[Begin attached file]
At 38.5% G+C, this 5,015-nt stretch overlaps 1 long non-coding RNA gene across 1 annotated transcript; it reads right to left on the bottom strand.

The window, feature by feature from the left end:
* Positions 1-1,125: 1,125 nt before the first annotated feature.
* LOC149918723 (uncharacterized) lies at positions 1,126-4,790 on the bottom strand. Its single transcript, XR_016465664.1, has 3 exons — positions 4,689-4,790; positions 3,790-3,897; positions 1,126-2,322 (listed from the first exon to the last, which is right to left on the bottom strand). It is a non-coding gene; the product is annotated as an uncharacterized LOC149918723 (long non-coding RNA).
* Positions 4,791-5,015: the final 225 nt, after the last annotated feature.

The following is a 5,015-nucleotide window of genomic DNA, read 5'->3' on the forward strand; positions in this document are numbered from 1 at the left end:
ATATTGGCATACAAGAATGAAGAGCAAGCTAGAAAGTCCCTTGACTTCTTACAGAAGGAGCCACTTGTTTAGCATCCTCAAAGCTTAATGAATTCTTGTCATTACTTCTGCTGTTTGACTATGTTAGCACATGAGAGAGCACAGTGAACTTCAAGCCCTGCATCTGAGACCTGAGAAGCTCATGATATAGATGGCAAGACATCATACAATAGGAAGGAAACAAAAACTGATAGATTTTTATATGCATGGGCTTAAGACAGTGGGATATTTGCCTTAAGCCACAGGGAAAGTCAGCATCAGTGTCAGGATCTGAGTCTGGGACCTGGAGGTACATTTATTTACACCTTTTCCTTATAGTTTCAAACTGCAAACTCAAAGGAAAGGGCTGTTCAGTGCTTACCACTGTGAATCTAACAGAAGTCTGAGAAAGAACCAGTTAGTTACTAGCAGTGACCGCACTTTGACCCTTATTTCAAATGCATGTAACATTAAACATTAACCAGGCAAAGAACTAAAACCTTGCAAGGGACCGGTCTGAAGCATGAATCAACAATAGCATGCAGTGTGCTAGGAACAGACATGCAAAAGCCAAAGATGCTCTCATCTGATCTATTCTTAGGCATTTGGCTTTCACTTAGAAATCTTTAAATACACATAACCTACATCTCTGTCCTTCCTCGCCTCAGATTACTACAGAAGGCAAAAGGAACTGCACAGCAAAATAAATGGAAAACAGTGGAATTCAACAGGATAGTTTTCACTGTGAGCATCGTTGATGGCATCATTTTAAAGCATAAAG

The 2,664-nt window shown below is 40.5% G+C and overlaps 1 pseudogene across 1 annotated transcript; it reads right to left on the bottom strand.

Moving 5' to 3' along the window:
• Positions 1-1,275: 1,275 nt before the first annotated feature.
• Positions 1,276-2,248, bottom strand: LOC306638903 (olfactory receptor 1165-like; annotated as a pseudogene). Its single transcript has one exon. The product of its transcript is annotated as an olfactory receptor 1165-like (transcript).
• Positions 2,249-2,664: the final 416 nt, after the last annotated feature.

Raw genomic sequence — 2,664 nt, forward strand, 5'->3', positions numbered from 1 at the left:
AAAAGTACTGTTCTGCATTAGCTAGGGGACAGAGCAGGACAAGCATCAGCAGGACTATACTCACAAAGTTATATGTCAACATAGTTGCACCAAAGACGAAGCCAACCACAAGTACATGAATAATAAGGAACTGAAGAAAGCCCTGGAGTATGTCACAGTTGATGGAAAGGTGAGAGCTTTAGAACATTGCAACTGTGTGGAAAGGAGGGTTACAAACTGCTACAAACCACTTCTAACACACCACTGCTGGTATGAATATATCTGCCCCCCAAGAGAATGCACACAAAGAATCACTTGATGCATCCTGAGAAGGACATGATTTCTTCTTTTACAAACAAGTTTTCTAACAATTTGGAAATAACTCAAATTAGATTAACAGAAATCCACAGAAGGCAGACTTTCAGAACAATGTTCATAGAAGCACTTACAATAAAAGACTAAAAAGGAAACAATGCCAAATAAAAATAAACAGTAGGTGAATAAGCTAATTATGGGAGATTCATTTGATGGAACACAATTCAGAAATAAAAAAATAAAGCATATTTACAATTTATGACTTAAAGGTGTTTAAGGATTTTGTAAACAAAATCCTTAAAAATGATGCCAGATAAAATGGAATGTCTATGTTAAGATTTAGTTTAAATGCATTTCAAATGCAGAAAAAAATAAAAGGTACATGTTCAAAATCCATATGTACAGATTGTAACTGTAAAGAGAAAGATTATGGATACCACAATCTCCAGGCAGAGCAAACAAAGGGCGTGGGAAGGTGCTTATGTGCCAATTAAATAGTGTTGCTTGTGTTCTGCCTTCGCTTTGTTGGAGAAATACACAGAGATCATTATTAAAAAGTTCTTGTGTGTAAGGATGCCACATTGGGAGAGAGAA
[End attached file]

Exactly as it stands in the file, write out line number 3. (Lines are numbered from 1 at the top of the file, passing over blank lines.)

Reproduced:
* Positions 1-1,125: 1,125 nt before the first annotated feature.